NEWMAN, PETER CHARLES (1929– ), Canadian journalist, author, biographer. Newman was born into a prosperous Jewish family in Vienna, Austria. In 1940 he and his family escaped Nazi Europe when his father, a wealthy Czech factory owner, obtained a rare Canadian visa by promising to buy a farm through the Canadian Pacific Railway. Their ship to Canada, a converted cruise ship, was twice attacked by German U-boats before landing at Halifax's Pier 21. Newman later wrote about Pier 21, the "place where we became Canadians," describing the depth of feeling and expectation of refugees like himself arriving in the "new world." A refugee child, in 1944 Newman was enrolled at Toronto's elite private Upper Canada College. He went on to study at the University of Toronto and to a career in journalism and as an author of Canadian biography and history. While he continued to see himself as something of an outsider, he came to know many in the Canadian political and financial establishment. Newman interviewed every prime minister of Canada since Louis St. Laurent. He also served as editor-in-chief of one of Canada's most important newspapers, the Toronto Star, and editor of Canada's foremost news magazine, Maclean's.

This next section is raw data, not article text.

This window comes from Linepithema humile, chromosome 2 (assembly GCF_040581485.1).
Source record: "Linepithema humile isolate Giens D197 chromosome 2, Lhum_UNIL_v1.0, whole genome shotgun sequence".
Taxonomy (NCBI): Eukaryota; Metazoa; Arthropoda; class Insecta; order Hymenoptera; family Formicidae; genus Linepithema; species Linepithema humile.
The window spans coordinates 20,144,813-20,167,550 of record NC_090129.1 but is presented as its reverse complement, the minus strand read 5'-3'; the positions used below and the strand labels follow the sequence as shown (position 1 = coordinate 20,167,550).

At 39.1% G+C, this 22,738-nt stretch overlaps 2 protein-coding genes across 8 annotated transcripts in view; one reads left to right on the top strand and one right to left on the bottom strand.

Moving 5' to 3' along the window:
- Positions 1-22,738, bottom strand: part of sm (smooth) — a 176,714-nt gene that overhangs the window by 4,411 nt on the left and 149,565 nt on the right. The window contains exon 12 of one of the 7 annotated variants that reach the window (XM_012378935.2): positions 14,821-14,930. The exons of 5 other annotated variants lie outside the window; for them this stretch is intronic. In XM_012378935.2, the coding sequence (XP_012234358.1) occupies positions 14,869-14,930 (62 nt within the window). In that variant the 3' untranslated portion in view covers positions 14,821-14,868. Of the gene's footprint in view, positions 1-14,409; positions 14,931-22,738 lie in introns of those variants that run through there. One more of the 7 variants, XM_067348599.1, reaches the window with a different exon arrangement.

A fellow writer described Newman as the "chronicler and conscience of a country often confused by its identity and perhaps the most influential journalist Canada has ever known." He remained widely respected for his intimate understanding of Canadian business and politics and of those who wield power in Canadian society. He wrote numerous articles and more than 20 books, mostly biography and history, including a biography of the prominent Canadian Jewish *Bronfman family, The Bronfman Dynasty: The Rothschilds of the New World (1978).
In 1978 Newman was named an Officer of the Order of Canada and in 1990 a Companion of the Order of Canada. His autobiography, Here Be Dragons: Telling Tales of People, Passion and Power, was published in 2004.